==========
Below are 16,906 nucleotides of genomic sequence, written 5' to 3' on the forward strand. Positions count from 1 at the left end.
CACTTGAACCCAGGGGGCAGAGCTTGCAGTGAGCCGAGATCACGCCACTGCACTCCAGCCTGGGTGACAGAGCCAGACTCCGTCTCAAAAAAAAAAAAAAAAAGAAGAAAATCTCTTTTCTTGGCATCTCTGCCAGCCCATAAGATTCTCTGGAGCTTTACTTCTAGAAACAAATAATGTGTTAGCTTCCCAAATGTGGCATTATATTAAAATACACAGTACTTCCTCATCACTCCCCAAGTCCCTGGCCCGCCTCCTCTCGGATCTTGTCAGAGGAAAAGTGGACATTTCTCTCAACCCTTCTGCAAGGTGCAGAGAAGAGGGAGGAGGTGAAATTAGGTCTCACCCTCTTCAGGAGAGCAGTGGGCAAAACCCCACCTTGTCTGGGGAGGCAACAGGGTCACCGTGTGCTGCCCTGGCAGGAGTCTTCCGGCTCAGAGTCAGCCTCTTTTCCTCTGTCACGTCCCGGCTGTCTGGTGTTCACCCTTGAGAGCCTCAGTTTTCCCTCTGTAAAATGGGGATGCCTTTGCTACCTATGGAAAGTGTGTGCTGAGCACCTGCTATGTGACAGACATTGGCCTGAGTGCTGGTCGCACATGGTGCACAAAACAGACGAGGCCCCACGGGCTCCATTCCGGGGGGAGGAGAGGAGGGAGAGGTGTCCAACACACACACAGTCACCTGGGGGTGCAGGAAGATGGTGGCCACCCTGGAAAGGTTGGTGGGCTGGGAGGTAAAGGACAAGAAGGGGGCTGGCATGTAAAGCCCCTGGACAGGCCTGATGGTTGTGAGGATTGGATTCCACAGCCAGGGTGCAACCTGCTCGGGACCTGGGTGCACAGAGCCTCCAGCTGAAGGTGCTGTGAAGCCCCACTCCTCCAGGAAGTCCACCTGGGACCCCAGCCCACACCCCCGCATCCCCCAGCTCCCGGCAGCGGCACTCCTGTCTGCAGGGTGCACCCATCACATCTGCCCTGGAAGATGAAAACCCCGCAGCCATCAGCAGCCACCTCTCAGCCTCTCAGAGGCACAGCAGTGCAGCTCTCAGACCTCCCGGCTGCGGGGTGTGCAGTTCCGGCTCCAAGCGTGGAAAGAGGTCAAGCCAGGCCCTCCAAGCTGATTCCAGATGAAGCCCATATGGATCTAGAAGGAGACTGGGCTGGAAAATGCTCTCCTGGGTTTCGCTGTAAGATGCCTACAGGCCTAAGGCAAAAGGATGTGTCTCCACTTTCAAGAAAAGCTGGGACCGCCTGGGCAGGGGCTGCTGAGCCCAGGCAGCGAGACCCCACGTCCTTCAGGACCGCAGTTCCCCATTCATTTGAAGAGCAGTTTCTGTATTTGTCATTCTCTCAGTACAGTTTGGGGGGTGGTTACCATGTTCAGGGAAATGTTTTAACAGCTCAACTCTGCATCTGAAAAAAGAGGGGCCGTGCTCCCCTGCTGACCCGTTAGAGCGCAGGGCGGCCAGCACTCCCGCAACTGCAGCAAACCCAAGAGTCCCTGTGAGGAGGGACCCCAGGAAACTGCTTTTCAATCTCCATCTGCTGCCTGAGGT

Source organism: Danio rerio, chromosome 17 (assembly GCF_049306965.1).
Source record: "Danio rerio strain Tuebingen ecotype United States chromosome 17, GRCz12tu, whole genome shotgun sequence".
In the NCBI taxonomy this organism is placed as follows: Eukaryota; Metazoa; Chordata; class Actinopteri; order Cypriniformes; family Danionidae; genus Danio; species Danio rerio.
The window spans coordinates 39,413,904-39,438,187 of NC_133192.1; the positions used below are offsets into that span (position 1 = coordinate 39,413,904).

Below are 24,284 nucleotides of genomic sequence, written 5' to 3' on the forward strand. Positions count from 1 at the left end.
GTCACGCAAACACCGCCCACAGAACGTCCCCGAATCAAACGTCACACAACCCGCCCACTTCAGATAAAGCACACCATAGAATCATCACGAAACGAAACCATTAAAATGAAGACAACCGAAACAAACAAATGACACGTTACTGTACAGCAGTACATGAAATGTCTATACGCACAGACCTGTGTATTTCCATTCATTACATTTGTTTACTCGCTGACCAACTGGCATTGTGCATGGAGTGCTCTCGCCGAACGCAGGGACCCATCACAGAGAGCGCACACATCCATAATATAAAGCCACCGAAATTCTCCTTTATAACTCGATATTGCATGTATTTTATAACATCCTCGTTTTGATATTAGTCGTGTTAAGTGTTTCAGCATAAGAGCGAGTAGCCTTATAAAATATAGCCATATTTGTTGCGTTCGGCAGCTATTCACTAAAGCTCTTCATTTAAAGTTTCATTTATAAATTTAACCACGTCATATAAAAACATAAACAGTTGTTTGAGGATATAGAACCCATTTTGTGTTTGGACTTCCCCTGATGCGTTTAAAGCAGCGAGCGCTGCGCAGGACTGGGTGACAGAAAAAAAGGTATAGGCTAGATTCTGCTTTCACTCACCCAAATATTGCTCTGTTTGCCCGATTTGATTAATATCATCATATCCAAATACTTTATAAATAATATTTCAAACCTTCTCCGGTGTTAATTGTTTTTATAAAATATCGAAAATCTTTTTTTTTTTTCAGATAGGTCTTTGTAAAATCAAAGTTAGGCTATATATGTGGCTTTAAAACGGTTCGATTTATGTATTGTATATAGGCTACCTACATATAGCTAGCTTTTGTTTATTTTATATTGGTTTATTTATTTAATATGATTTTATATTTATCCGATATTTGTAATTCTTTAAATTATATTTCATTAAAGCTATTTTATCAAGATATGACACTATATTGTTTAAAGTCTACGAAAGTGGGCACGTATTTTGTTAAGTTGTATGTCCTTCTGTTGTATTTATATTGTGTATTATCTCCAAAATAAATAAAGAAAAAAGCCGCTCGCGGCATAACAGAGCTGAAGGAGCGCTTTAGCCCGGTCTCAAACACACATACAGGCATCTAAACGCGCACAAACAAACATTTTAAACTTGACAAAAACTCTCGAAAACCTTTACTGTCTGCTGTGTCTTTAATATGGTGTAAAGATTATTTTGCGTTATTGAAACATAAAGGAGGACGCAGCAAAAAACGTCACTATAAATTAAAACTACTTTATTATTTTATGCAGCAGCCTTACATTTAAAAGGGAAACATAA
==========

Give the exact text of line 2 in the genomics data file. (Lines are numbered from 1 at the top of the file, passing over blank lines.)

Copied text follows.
CACTTGAACCCAGGGGGCAGAGCTTGCAGTGAGCCGAGATCACGCCACTGCACTCCAGCCTGGGTGACAGAGCCAGACTCCGTCTCAAAAAAAAAAAAAAAAAGAAGAAAATCTCTTTTCTTGGCATCTCTGCCAGCCCATAAGATTCTCTGGAGCTTTACTTCTAGAAACAAATAATGTGTTAGCTTCCCAAATGTGGCATTATATTAAAATACACAGTACTTCCTCATCACTCCCCAAGTCCCTGGCCCGCCTCCTCTCGGATCTTGTCAGAGGAAAAGTGGACATTTCTCTCAACCCTTCTGCAAGGTGCAGAGAAGAGGGAGGAGGTGAAATTAGGTCTCACCCTCTTCAGGAGAGCAGTGGGCAAAACCCCACCTTGTCTGGGGAGGCAACAGGGTCACCGTGTGCTGCCCTGGCAGGAGTCTTCCGGCTCAGAGTCAGCCTCTTTTCCTCTGTCACGTCCCGGCTGTCTGGTGTTCACCCTTGAGAGCCTCAGTTTTCCCTCTGTAAAATGGGGATGCCTTTGCTACCTATGGAAAGTGTGTGCTGAGCACCTGCTATGTGACAGACATTGGCCTGAGTGCTGGTCGCACATGGTGCACAAAACAGACGAGGCCCCACGGGCTCCATTCCGGGGGGAGGAGAGGAGGGAGAGGTGTCCAACACACACACAGTCACCTGGGGGTGCAGGAAGATGGTGGCCACCCTGGAAAGGTTGGTGGGCTGGGAGGTAAAGGACAAGAAGGGGGCTGGCATGTAAAGCCCCTGGACAGGCCTGATGGTTGTGAGGATTGGATTCCACAGCCAGGGTGCAACCTGCTCGGGACCTGGGTGCACAGAGCCTCCAGCTGAAGGTGCTGTGAAGCCCCACTCCTCCAGGAAGTCCACCTGGGACCCCAGCCCACACCCCCGCATCCCCCAGCTCCCGGCAGCGGCACTCCTGTCTGCAGGGTGCACCCATCACATCTGCCCTGGAAGATGAAAACCCCGCAGCCATCAGCAGCCACCTCTCAGCCTCTCAGAGGCACAGCAGTGCAGCTCTCAGACCTCCCGGCTGCGGGGTGTGCAGTTCCGGCTCCAAGCGTGGAAAGAGGTCAAGCCAGGCCCTCCAAGCTGATTCCAGATGAAGCCCATATGGATCTAGAAGGAGACTGGGCTGGAAAATGCTCTCCTGGGTTTCGCTGTAAGATGCCTACAGGCCTAAGGCAAAAGGATGTGTCTCCACTTTCAAGAAAAGCTGGGACCGCCTGGGCAGGGGCTGCTGAGCCCAGGCAGCGAGACCCCACGTCCTTCAGGACCGCAGTTCCCCATTCATTTGAAGAGCAGTTTCTGTATTTGTCATTCTCTCAGTACAGTTTGGGGGGTGGTTACCATGTTCAGGGAAATGTTTTAACAGCTCAACTCTGCATCTGAAAAAAGAGGGGCCGTGCTCCCCTGCTGACCCGTTAGAGCGCAGGGCGGCCAGCACTCCCGCAACTGCAGCAAACCCAAGAGTCCCTGTGAGGAGGGACCCCAGGAAACTGCTTTTCAATCTCCATCTGCTGCCTGAGGT